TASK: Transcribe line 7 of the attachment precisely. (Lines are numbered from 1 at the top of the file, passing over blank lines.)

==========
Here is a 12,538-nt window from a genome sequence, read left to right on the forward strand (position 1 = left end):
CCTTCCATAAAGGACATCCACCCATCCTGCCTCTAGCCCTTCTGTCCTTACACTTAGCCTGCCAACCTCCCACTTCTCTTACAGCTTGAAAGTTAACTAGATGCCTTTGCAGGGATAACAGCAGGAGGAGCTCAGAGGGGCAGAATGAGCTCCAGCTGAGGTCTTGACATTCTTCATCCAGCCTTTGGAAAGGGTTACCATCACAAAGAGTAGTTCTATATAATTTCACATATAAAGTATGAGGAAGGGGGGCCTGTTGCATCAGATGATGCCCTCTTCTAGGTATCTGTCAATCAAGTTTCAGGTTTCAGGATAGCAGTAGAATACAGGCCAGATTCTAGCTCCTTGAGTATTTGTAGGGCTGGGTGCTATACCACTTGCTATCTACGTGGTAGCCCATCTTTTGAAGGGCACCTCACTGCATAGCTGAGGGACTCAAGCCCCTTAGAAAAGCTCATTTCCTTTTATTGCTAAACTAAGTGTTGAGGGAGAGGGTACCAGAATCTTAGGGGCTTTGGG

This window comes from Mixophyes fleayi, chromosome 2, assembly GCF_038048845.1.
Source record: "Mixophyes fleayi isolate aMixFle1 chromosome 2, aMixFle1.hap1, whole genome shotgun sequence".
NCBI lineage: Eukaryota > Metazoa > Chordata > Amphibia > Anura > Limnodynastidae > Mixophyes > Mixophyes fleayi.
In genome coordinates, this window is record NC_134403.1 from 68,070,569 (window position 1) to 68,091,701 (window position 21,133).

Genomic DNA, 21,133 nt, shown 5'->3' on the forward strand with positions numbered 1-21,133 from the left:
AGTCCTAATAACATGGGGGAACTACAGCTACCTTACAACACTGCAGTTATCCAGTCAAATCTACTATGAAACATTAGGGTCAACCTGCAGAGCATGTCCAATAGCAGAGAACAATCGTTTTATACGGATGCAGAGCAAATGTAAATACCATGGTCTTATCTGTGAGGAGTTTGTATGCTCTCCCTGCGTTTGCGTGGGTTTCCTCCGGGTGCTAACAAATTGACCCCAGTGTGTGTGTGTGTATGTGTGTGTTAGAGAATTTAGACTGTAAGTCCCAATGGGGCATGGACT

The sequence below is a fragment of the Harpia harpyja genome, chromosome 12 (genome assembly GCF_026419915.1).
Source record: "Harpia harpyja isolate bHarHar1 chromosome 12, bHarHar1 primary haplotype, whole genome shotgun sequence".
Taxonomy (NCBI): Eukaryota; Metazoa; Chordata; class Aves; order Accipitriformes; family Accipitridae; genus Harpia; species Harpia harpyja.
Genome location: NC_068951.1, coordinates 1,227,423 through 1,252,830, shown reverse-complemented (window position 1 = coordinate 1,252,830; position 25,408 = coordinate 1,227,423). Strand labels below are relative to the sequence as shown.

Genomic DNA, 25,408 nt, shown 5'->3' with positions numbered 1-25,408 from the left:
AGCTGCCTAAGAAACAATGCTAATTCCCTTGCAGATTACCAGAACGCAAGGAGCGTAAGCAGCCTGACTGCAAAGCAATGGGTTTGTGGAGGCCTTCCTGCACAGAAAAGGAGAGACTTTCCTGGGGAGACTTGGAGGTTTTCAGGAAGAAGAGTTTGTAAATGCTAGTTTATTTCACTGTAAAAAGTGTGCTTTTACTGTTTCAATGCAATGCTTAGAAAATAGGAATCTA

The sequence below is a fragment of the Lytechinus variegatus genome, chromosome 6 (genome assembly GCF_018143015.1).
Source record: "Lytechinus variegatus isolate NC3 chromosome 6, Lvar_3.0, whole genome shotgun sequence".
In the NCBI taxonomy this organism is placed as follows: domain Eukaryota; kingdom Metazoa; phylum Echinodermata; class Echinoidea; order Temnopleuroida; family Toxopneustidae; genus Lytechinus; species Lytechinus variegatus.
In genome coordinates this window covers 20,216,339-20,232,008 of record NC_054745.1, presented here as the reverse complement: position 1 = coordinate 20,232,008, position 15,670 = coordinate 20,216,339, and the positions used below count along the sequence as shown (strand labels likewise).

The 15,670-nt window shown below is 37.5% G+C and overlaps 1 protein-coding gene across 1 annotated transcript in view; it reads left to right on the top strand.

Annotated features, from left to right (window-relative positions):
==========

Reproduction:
Genomic DNA, 21,133 nt, shown 5'->3' on the forward strand with positions numbered 1-21,133 from the left: